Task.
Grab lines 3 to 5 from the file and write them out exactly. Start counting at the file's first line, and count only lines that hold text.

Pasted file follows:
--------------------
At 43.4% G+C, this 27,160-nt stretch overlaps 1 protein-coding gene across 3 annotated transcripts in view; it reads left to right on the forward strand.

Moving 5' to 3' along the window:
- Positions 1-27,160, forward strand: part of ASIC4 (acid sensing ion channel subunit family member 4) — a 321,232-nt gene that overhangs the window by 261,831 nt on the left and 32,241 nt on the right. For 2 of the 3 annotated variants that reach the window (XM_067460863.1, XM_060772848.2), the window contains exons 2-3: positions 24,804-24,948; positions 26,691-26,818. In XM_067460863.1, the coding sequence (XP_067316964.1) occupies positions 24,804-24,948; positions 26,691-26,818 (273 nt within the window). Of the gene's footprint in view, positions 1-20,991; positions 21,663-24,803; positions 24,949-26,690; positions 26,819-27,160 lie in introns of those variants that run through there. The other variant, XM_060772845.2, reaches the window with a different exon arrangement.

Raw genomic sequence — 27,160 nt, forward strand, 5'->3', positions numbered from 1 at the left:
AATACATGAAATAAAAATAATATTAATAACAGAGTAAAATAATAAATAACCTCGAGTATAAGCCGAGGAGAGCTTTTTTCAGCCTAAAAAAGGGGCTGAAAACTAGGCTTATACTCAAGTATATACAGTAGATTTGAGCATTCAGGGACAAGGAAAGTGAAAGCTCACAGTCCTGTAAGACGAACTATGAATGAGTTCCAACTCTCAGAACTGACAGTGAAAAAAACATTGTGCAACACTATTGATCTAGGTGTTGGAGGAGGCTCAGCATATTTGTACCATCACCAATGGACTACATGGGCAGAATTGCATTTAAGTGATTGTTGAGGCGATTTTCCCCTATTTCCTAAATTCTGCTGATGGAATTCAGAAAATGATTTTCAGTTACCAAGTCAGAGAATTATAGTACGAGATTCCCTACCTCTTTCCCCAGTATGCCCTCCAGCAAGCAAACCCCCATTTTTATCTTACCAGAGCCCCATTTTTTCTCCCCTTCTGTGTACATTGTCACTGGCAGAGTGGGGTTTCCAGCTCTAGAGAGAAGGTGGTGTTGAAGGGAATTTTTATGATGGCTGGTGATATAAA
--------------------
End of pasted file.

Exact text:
- Positions 1-27,160, forward strand: part of ASIC4 (acid sensing ion channel subunit family member 4) — a 321,232-nt gene that overhangs the window by 261,831 nt on the left and 32,241 nt on the right. For 2 of the 3 annotated variants that reach the window (XM_067460863.1, XM_060772848.2), the window contains exons 2-3: positions 24,804-24,948; positions 26,691-26,818. In XM_067460863.1, the coding sequence (XP_067316964.1) occupies positions 24,804-24,948; positions 26,691-26,818 (273 nt within the window). Of the gene's footprint in view, positions 1-20,991; positions 21,663-24,803; positions 24,949-26,690; positions 26,819-27,160 lie in introns of those variants that run through there. The other variant, XM_060772845.2, reaches the window with a different exon arrangement.

Raw genomic sequence — 27,160 nt, forward strand, 5'->3', positions numbered from 1 at the left:
AATACATGAAATAAAAATAATATTAATAACAGAGTAAAATAATAAATAACCTCGAGTATAAGCCGAGGAGAGCTTTTTTCAGCCTAAAAAAGGGGCTGAAAACTAGGCTTATACTCAAGTATATACAGTAGATTTGAGCATTCAGGGACAAGGAAAGTGAAAGCTCACAGTCCTGTAAGACGAACTATGAATGAGTTCCAACTCTCAGAACTGACAGTGAAAAAAACATTGTGCAACACTATTGATCTAGGTGTTGGAGGAGGCTCAGCATATTTGTACCATCACCAATGGACTACATGGGCAGAATTGCATTTAAGTGATTGTTGAGGCGATTTTCCCCTATTTCCTAAATTCTGCTGATGGAATTCAGAAAATGATTTTCAGTTACCAAGTCAGAGAATTATAGTACGAGATTCCCTACCTCTTTCCCCAGTATGCCCTCCAGCAAGCAAACCCCCATTTTTATCTTACCAGAGCCCCATTTTTTCTCCCCTTCTGTGTACATTGTCACTGGCAGAGTGGGGTTTCCAGCTCTAGAGAGAAGGTGGTGTTGAAGGGAATTTTTATGATGGCTGGTGATATAAA